Wednesday, November 27, 2013

Fractions, Fractions, Fractions! ~Differentiation at its Best!

Hi All,
This post is going to be about FRACTIONS! And, DIFFERENTIATION (don't you love it when it just works out?) We have been working on adding and subtracting fractions with unlike denominators in my class. I started with Jennifer Findley's Winter Themed Fraction Centers, specifically I used the snow globes addition and subtraction of fractions task cards. (These were simple problems with unlike denominators that were easy to make common, no word problems, just equations, so a good first step for practice).

Once students understand finding common denominators, I always move to subtracting fractions with unlike denominators where you must "borrow" or "regroup." I decided to make my own problems for this concept, breaking the different types of borrowing problems down instead of using my old worksheets that had everything all mixed up.

I came up with three types of problems:
* Whole Number Start
* Mixed Numbers with Like Denominators (provides a scaffolding/easier set of problems for students who have difficulty moving to multi-step problems; they can get the hang of borrowing without having to worry about finding like denominators, then move on to putting it all together with the next set of task cards).
* Mixed Numbers with Unlike Denominators

For whole number start, I taught students to use the "add up to start" strategy:
I hoped to develop some mental math skills, and students loved it because they found this method to be simple to understand.

Now, did I mention that part of this post was about "differentiation at its best?" Well, this set of task cards (and a few others that I have) allowed me to differentiate for the different needs in my classroom. I copied each of the three sets on different colored card stock. (The three types of subtraction problems come with 16 questions, with two of the sets having 8 equations and 8 word problems).

Most of my students were able to complete all of the "whole number start" problems on the day I introduced it. (I am not always concerned that students finish all of a set of task cards, but that they get enough practice, so often, a handful of students don't end up finishing them.)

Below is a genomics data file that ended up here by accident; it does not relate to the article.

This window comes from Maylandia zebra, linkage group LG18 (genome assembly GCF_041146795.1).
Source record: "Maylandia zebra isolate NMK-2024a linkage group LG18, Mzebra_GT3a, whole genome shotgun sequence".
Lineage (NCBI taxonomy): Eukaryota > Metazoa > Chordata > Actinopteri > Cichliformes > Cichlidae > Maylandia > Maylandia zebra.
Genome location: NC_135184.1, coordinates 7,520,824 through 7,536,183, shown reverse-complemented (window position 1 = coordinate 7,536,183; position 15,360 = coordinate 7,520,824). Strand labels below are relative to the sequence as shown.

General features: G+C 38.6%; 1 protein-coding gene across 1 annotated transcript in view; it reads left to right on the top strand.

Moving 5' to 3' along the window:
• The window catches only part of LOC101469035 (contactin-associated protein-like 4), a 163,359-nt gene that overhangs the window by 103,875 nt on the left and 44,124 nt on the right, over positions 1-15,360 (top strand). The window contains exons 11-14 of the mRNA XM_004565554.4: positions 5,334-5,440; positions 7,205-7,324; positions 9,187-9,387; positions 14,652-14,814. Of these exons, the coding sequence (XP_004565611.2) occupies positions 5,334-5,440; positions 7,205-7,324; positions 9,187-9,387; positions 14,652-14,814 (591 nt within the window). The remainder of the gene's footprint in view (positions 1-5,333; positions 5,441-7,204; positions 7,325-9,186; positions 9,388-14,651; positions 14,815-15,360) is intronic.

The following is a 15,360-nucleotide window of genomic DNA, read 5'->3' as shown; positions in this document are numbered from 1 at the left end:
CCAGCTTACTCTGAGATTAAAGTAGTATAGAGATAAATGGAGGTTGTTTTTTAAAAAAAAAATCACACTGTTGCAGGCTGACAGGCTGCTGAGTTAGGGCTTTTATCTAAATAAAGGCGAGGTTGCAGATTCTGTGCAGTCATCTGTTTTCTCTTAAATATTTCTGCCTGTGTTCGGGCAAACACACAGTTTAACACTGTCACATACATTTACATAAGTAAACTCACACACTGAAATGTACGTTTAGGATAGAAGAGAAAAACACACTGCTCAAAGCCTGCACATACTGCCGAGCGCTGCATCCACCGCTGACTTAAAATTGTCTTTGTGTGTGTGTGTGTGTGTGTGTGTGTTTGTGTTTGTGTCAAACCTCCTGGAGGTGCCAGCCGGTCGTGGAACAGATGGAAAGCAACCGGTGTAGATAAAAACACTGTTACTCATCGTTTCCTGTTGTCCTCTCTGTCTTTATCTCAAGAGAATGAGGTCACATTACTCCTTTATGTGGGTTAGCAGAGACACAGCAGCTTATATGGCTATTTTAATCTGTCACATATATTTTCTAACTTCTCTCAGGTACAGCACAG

On the following day, I explained to students how to borrow 1 whole and convert it to the fractional parts that they needed in order to be able to subtract. I then explained that I had two sets of cards (one with like denominators and one with unlike) and allowed them to choose where to start. I also told them that if they weren't sure which would be best for them to start on, just ask me! (I held my breath hoping that students who needed to start on the easier problems--like denominators--would choose to do so...and they did!) Students who started with the like denominator problems (orange cards) moved on to the unlike denominators (green cards) later in the week.
Once students completed the green set of cards, they worked on my Candy Shop Task Cards (a mix of adding and subtracting fractions with unlike denominators, including problems where students have to borrow.)

 Subtracting Fractions with Unlike denominators task cards word problems

 Adding Subtracting Fractions Unlike Denominators Task Cards Word Problems Models
This is our second year teaching the Common Core State Standards, and I believe that I am finally getting my resources for math stocked so that I can better differentiate for my kiddos. I have a group of about 7 students that always need reinforcement of a lesson and move a lot slower than the rest of my class. Most of the rest of my students are "gifted" and just catch on to math concepts very quickly. What to do, what to do with all of these different levels of math students? Often, I introduce something quickly and allow my gifted students to ask questions as they are working, instead of trying to hit all of the ways they might see the problem. I have also developed the strategy of explaining a common question that pops up to one or two students and then asking them to teach others when they come to me with questions. It works out pretty well for us!

My group that moves a little slower gets a reteaching lesson, perhaps explained in a different way, and some extra practice with me before they head to working on task cards. They worked at the kidney table this week and I sat with  them for the most part. This group also benefits from immediate reinforcement, so I am sure to check their work regularly during task card work. (This also helps me catch them before they make a pattern of mistakes too many times.)

You know what else helped my differentiation the past two weeks? I was able to fit TWO large carpets in my room! I have one in front of my reader's workshop white board and one in front of my smartboard. I also have a kidney table, so I was able to send students to different carpets to work on the different levels of task cards. When students finished one set and got their answers checked, they are able to move on to the next carpet and set of questions. It worked like a well-oiled machine!